Jewelry settings play an important role in ensuring the wearability of gemstones. Different settings can provide varying levels of protection, especially for soft gemstones that are more prone to damage. When it comes to selecting the appropriate setting for your gemstone, factors such as the type of jewelry and the wearability grade of the gemstone should be taken into consideration.

Rings: Rings are commonly subjected to more wear and tear compared to earrings or pendants. This is because rings are exposed to constant contact and potential impact as we use our hands throughout the day. Therefore, it is crucial to choose a setting that offers sufficient protection for your gemstone.

Soft Gemstones: Soft gemstones, particularly those with a wearability grade of “Poor,” require extra care to prevent damage. These gemstones are more susceptible to scratches, chips, and other forms of wear. When setting soft gemstones, it is advisable to opt for protective settings that provide additional support and coverage, minimizing the risk of damage.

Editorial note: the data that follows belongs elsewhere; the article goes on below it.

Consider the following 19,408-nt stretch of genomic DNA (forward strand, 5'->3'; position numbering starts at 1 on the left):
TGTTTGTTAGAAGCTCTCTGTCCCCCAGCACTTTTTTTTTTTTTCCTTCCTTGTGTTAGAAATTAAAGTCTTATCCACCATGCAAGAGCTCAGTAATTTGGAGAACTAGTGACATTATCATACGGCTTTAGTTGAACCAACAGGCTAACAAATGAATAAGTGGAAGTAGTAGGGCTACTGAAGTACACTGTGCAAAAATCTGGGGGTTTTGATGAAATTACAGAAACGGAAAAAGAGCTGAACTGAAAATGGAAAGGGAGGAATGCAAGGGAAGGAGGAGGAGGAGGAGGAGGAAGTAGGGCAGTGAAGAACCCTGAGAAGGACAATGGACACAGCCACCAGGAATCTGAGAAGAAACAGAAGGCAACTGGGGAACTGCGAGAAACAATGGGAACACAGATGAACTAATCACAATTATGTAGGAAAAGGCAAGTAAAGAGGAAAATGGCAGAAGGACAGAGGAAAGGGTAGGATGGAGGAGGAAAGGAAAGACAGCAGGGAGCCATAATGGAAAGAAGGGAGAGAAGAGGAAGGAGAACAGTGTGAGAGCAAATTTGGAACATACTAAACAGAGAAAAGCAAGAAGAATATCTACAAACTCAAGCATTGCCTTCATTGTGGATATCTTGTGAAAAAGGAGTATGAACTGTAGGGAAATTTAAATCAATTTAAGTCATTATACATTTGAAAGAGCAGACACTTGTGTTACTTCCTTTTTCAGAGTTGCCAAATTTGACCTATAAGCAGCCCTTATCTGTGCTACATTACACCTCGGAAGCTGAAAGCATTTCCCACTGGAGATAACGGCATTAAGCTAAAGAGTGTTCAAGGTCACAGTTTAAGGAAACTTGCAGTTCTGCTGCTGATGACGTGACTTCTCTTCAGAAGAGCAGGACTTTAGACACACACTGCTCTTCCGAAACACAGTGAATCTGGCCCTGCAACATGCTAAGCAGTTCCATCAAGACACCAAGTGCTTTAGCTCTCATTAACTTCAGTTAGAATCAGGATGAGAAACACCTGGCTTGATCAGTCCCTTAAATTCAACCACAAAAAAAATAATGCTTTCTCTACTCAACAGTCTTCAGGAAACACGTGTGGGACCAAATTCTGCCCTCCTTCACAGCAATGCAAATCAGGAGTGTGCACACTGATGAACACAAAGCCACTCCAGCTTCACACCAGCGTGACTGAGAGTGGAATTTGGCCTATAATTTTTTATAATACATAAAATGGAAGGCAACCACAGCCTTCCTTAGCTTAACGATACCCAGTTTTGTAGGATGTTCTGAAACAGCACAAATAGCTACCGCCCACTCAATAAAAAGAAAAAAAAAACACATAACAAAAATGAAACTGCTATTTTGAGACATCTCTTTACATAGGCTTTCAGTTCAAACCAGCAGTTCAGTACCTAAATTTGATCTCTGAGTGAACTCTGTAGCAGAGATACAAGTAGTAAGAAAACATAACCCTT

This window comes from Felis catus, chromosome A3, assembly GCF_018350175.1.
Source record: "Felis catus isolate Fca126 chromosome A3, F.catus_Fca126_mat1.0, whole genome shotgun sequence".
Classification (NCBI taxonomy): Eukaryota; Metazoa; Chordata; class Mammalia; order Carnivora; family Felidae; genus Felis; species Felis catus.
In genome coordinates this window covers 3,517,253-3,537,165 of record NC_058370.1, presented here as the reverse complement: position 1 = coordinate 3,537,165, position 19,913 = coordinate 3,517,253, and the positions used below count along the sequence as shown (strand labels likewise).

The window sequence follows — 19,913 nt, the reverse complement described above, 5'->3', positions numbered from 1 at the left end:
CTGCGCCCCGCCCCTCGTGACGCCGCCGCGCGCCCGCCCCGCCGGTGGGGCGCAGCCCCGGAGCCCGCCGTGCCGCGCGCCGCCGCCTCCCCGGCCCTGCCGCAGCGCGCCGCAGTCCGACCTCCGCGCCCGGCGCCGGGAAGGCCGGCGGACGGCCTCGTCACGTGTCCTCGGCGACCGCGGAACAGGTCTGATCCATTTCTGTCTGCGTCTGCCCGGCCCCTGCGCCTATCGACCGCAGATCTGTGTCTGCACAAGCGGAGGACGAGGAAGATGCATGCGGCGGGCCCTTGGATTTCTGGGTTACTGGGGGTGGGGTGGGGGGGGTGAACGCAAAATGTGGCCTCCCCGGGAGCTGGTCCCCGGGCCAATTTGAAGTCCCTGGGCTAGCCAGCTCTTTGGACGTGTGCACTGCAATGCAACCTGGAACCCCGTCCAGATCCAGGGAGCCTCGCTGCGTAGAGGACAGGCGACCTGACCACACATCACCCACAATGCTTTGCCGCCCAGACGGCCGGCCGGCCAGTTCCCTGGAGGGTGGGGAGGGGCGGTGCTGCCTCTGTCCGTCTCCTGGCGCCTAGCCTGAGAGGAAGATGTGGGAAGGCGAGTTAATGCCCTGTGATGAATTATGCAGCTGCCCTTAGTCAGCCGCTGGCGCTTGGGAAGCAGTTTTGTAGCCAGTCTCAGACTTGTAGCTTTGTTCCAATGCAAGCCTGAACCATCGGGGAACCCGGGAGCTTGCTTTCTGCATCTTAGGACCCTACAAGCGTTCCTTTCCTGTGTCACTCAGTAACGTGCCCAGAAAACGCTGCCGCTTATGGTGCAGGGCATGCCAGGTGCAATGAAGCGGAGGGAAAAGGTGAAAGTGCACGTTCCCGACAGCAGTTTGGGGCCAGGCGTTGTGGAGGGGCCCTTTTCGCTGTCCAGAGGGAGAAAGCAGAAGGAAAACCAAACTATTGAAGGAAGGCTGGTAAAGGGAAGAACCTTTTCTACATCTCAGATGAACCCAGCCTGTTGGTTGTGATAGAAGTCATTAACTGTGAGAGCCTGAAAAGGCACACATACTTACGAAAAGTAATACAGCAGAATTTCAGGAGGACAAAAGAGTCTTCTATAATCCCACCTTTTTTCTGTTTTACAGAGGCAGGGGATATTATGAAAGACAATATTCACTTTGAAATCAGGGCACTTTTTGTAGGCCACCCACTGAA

Inlay Ring Settings: Inlay ring settings are a popular choice for protecting soft gemstones. These settings involve embedding the gemstone into a surrounding metal, providing a secure and shielded environment. Inlay ring settings help prevent direct contact and minimize the exposure of the gemstone’s vulnerable edges to potential damage.

When selecting a jewelry setting for your gemstone, it is essential to consult a professional jeweler who can offer guidance based on the wearability grade and specific requirements of your gemstone. By choosing an appropriate setting, you can enhance the longevity and beauty of your gemstone jewelry.